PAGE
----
China Reveals Larger Outbreak of SARS

For the first time, Chinese government officials revealed Wednesday that nearly three dozen people have died and almost 800 became ill in a mysterious outbreak that Western medical investigators confirm was the beginning spread of a new flu-like disease.

The new numbers raised the worldwide death total from severe acute respiratory syndrome, or SARS, to 51, with 1,325 cases since mid-November.

Until now, Chinese authorities said only five people had died from a pneumonia-like illness that struck southern Guangdong province. The new count of 34 includes three deaths in Beijing.

"Everything we've seen so far indicates it's the same disease," said Dr. Meirion Evans, member of a WHO team that has studied the cases in southern China.

"We're getting a more complete picture. It's certainly been one of the objectives of the mission to clarify whether the outbreak in China was the same disease as what's been seen outside of China."

For weeks, Chinese officials said only 305 people were sickened in an outbreak that started in November.

But a spokeswoman for the Guangzhou city government, who identified herself only by the surname Ye, said Wednesday that 792 cases of atypical pneumonia were reported in the province by the end of February, putting the worldwide case number at more than 1,300.

Health authorities in Hong Kong have said the disease spread when a sick Beijing professor stayed at the Metropole Hotel in late February, infecting six other guests, who then carried it to Singapore, Vietnam and Canada.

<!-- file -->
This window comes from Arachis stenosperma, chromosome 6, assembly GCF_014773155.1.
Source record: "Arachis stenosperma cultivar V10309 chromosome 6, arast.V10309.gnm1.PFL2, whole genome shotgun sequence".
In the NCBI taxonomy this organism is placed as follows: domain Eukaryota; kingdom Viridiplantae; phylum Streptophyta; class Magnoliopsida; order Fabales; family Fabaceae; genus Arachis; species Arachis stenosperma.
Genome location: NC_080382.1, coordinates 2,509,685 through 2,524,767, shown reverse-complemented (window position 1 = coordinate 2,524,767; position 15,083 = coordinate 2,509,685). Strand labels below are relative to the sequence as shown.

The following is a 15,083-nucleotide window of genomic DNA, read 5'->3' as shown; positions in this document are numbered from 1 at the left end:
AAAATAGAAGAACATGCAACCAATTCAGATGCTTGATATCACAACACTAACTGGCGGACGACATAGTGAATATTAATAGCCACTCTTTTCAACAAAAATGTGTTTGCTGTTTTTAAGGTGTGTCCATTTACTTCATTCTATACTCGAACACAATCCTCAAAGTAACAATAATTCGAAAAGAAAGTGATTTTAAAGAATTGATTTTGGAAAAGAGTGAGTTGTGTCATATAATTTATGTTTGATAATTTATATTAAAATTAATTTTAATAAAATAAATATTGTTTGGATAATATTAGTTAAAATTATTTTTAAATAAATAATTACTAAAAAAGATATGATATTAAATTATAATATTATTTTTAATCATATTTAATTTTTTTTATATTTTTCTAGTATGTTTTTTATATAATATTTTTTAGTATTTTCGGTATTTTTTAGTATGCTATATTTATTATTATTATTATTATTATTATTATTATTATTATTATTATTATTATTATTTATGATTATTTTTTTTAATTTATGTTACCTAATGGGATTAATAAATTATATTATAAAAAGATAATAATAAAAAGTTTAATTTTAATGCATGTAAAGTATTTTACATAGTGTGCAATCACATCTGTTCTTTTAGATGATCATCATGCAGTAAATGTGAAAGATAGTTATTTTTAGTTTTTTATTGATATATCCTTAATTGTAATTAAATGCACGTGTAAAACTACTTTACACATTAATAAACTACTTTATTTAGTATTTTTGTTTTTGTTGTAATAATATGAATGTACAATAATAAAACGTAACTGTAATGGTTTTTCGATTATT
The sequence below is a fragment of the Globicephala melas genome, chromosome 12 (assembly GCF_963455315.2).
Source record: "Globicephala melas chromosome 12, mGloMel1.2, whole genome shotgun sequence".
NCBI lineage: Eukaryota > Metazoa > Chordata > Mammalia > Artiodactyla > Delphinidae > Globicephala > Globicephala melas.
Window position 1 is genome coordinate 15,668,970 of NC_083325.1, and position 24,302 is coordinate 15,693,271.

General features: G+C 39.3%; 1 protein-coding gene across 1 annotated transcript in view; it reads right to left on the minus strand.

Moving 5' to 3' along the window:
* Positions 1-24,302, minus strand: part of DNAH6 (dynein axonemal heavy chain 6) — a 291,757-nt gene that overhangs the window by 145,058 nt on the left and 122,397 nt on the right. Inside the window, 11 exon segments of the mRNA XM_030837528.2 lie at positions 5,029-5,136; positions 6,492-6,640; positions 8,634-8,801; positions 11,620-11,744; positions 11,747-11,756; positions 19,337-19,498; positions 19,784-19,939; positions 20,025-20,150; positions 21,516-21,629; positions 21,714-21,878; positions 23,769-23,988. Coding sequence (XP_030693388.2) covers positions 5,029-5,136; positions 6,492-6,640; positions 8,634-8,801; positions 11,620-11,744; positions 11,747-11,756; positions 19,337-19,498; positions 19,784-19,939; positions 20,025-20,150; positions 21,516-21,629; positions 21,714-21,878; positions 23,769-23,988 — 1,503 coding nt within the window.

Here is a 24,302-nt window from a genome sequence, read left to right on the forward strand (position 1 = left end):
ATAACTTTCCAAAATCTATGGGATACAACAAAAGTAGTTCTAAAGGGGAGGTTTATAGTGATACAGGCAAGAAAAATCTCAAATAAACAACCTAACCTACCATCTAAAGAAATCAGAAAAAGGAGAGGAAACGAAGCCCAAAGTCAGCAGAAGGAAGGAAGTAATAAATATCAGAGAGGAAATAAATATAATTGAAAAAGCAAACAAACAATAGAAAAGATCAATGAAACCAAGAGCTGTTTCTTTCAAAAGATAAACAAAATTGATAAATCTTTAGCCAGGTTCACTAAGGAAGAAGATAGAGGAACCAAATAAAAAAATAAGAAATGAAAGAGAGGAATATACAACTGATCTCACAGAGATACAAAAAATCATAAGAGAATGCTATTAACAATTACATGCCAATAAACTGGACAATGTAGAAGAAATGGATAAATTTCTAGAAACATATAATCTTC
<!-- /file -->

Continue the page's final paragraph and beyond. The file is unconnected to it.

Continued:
World Health Organization scientists say the disease spreads when victims cough or sneeze in close contact with others. Most SARS victims have been family members of those who have the disease or health workers treating them.

But the spread among strangers in the Hong Kong hotel and among nine tourists on a March 15 China Air flight from Hong Kong to Beijing has heightened fears.

Numerous schools in Hong Kong and Singapore have closed and hospitals are straining to treat their own doctors and nurses. Hong Kong media reports say about 60 schools are closed, although government officials have not confirmed that. Singapore's school closings, from day-care centers to junior colleges, will keep a half-million students temporarily out of class.

"On purely medical grounds, there are currently no strong reasons for closing all schools," said Teo Chee Hean, Singapore's education minister.

But he said parents are fearful.

Singapore also has imposed a 10-week quarantine on 740 people exposed to the disease. The U.S. State Department is urging against travel to Vietnam. Officials in the Philippines urged travelers from countries hit by the disease to stay home for a week. Tens of thousands of Filipinos work in Hong Kong and Singapore, many as domestic helpers.

Hong Kong Chief Executive Tung Chee-hwa held urgent talks the Cabinet late Wednesday and officials said they were considering a quarantine for anyone who had close contact with victims.

In Ontario, Canada — where three have died from the illness and 18 others are believed to have it — the government declared a health emergency to give itself additional powers to control its spread.

WHO officials say signs continue pointing to a virus causing the common cold as the most likely bug behind the illness. Labs for the U.S. Centers for Disease Control and Prevention and Hong Kong University said they had found the coronavirus in specimens from SARS patients. The coronavirus can be blamed for about 10 percent to 20 percent of common colds.

On Wednesday, virus experts at the Bernhard Nocht Institute for Tropical Medicine in Hamburg, Germany, backed up that evidence with their own research.